10. Let it cure. Leave your stone to dry for 2-3 days before attempting to remove it from the mold. Plan to let it cure for at least another week before taking it outdoors and walking on it. As the stone continues to harden, mist it with water once or twice a day and keep it covered with plastic wrap. This will prevent it from drying too quickly and give it added strength.

Additional Hints:

  • Mix up only enough concrete to make one mold at a time.

  • Grease your mold, cut your chicken wire to size, and lay out your embellishments BEFORE mixing up the cement. Depending on what cement product you use, once it's mixed it usually sets up within a matter minutes.

  • DON'T wash cement products down the sink! To save your bucket to reuse, wipe it out with moist paper towels and throw them in the garbage.

  • Change the final color of the stone by adding acrylic or latex paint or cement dye to the mix. Stones decorated with paint after they cure should be sealed before being placed outdoors.

  • Place stepping stones in the ground so that no more than 1/2 to 3/4 inch of the stone breaks the surface of the ground. This will protect the stone from cracking while being walked on and help people avoid tripping.

By Ellen Brown

Tip: Making Stepping Stones

No need to buy a 'stepping stone form' to create your garden stones; just dig a hole 4 inches deep in the desired shape wherever you want the stone and fill with quick mix concrete. Be careful not to breathe in any concrete dust!

For decorative stones (not path stones), try digging the hole in sand, dirt, or the gravel on the driveway. Fill with concrete, smooth with trowel, and press in pretty stones. Leave to set over night and lift out in the morning. Just don't make these too large to lift easily.

I have one by my garden bench that says 'Listen'. It reminds me to slow down and listen to the birdsong and the brook.

By Barb from Acra, NY

Tip: Use Plastic Bakery Cake Covers for Paving Stones Molds

I save the plastic tops to store bought cakes; both the round ones and rectangular ones. They make great reusable molds for making paving stones.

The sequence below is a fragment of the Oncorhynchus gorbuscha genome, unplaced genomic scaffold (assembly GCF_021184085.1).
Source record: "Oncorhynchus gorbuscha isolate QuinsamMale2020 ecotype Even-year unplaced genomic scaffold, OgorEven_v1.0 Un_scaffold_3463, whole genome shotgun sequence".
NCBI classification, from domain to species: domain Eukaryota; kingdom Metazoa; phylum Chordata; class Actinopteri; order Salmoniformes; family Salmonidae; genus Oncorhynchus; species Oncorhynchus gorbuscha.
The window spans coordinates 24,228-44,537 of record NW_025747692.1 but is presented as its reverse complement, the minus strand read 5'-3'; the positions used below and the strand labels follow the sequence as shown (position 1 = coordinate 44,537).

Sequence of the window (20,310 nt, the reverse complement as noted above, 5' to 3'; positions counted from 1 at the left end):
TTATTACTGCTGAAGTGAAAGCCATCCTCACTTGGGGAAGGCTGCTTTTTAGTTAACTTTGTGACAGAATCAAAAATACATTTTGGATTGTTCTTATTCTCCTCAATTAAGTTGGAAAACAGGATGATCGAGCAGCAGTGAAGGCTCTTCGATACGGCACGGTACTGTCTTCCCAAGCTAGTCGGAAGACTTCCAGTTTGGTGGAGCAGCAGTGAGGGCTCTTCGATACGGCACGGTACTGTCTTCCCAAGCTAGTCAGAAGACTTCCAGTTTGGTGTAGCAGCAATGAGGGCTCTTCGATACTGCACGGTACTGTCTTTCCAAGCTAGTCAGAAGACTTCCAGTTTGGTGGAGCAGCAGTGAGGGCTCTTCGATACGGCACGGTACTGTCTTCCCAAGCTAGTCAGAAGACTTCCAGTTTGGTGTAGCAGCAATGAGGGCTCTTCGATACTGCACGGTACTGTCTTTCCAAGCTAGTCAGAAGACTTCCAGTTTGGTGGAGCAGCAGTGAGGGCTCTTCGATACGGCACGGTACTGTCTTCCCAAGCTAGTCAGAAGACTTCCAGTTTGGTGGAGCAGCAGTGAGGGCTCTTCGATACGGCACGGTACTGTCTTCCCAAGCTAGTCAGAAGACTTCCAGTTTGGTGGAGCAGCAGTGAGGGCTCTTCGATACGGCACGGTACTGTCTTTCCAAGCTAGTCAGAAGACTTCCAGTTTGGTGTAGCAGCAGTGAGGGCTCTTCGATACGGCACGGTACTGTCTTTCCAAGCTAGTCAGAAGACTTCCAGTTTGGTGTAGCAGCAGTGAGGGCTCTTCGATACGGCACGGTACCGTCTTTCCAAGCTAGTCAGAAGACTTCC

I also save broken jewelry, cheap beads, marbles, pretty beach glass, broken tiles and such.

Pour quick crete into the mold. Mix in water and stir well. Add water slowly so you don't get it too soupy. Then add the pretties on top. Kids can add a hand print if they wish.

Let sit several days to set. It will pop out of the mold and you can reuse it numerous times.

By mom-from-missouri

Tip: Easy Concrete Stepping Stones

Mold and Concrete Stepping StoneUse half flat plant containers to make fast and easy paving stones for your garden. We had a bunch of half flat containers left over from buying plants this spring. I thought they would make great stepping stone molds, but wasn't sure how to get the best results and be able to reuse the molds for future projects. I got the idea to line them with plastic and turned out to be the perfect solution.

Supplies

  • half flat plant containers
  • plastic garbage bags
  • scissors
  • bag of concrete mix
  • wheelbarrow or bucket to mix concrete
  • shovel
Easy Concrete Stepping Stones

Instructions

  1. Cut the garbage bag along the side and bottom of the bag and unfold it to make 1 large plastic sheet.
  2. Easy Concrete Stepping Stones
  3. Cut the garbage bags to fit as a lining to the half flat containers. We found that we could easily get 4 from each garbage bag.